Should you happen to ask yourself whether anybody would be prepared to spend a figure ending with six zeros on clothes or shoes only wearable in the digital sphere, the answer is a resounding yes! In September, a gold Haute Couture outfit from Dolce&Gabbana’s Genesis Collection (a selection of nine NFT pieces) went for over a million dollars at auction. 620 pairs of sneakers produced by RTFKT Studios and designed by Fewocious generated sales worth 3 million dollars. The Baby Birkin by Mason Rothschild and Eric Ramirez sold for 23,500. Nike has patented its CryptoKicks NFT sneaker. Gucci has created an exclusive NFT Gucci Collection, which includes bags, glasses and hats used by the avatars of the users playing Roblox. While Aria, a short loop video on three channels, directed by Alessandro Michele and the photographer and filmmaker Floria Sigismondi, inspired by the AI Collection 2021, was sold by Christie’s in an online auction for 25,000 dollars. Burberry designed a suite of NFT characters and accessories for Mythical Games’ Blankos Block Party. Louis Vuitton launched the videogame Louis The Game with integrated NFTs to mark its bicentenary. Even Guerlain couldn’t hold out for long, inviting a number of artists to produce art and matter-themed NFT-certified original digital works.
But it’s not just art and fashion. As of now, you can also dance to the rythm of NFTs. Kingship is the first band to play in the metaverse. It’s made up of four digital monkeys and has signed a contract with the Universal record company. The monkeys are part of one of the most successful NFT collections, the Bored Ape Yacht Club, launched in April on the OpenSea platform; the least expensive image is worth around 200,000 dollars and the most expensive have even hit 3 million dollars. American VIPs such as Jimmy Fallon, Stephen Curry, Snoop Dog have scooped them up and used them as images on their Twitter profiles. These musical monkeys have signed a deal with 10:22 Pm, Universal Music’s new web brand. In March, the Kings of Leon issued When You See Yourself, the first music album also sold via NFT. Again in March, the Italian group Belladonna were the first artistes in Italy to sell a single copy NFT song and the first in the world to include the rights to the piece in the NFT, followed by Mike Shinoda of Linkin Park. Furthermore, NFT parties are now the order of the day.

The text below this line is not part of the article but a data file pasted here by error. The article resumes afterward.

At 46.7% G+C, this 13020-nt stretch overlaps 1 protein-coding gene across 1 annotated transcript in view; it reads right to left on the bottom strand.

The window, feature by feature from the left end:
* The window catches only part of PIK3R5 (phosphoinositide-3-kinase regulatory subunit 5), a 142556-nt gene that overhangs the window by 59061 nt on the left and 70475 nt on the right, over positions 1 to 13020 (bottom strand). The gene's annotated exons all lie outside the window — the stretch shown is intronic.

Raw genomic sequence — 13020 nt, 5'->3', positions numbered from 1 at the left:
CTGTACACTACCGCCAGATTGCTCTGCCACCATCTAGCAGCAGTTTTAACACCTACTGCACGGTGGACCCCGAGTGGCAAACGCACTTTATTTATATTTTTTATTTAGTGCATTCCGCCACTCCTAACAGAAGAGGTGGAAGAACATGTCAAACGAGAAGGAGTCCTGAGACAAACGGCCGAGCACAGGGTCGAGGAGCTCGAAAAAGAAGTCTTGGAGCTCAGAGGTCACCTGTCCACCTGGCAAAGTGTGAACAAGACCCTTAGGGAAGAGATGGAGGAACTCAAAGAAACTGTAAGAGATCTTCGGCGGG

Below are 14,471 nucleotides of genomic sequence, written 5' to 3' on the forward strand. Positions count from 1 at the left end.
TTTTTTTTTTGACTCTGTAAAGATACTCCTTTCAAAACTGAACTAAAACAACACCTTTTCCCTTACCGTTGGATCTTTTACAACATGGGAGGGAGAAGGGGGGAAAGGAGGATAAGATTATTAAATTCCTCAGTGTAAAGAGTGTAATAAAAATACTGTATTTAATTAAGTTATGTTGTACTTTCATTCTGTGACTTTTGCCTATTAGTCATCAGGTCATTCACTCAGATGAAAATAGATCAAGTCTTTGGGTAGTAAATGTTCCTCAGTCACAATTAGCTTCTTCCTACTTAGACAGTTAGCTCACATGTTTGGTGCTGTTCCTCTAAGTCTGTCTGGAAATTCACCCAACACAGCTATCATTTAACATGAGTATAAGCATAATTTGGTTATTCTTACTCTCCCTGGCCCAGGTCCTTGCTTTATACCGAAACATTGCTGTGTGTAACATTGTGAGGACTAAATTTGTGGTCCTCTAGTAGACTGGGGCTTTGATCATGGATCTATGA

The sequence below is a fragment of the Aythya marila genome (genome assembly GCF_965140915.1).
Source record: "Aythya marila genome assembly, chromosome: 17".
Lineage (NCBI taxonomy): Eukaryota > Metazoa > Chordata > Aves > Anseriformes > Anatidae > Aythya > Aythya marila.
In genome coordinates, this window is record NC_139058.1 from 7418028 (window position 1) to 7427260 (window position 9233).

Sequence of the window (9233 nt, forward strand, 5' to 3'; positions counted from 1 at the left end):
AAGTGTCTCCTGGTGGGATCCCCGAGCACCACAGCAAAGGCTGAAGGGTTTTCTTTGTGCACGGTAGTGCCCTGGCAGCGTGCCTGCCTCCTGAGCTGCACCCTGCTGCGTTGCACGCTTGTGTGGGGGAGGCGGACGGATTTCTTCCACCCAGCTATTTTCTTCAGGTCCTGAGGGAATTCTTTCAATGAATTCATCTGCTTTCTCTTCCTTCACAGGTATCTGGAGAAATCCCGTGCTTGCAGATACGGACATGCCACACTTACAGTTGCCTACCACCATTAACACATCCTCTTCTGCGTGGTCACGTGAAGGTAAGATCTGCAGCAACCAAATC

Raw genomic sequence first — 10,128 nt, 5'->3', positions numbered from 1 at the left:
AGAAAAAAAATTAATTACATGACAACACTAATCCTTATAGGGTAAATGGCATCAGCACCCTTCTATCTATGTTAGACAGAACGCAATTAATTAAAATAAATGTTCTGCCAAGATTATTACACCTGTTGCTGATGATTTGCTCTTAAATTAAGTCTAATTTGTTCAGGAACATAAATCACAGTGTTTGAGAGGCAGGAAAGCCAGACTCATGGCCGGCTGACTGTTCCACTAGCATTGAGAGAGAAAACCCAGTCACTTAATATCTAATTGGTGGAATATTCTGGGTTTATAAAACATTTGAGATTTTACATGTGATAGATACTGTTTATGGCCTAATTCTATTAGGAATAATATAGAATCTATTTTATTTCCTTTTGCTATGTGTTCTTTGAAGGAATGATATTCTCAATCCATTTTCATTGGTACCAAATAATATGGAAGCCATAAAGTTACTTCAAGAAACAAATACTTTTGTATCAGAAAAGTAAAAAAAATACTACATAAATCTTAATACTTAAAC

In China, Alibaba’s e-commerce marketplace was the first to jump onto the bandwagon. For Singles’ Day 2021 (China’s version of Black Friday), the brand launched its Metaverse Art Exhibition, presented and managed by AYAYI, the first virtual employee, taken on as digital manager. NFT artist, digital curator, fashion brand manager, AYAYI will helm the launch of Alibaba’s metaverse. The Metaverse Art Exhibition is showing NFT artworks sponsored by brands such as Burberry, Coach and Longines.
Again in Asia, on 3rd November, Seoul officially made its entrance into the metaverse. What this means in practice is that it will be the first city in the world to export events and public services into a virtual universe. The project is due to end in 2026. By 2023, however, the Metaverse 120 Center, a space citizens’ avatars can visit and make use of services or report non-functioning services, will be operational. It is also possible that events such as the Lantern Festival will take place in “virtual twin” locations and that the leading tourist attractions will be visitable within the Virtual Tourist Zone.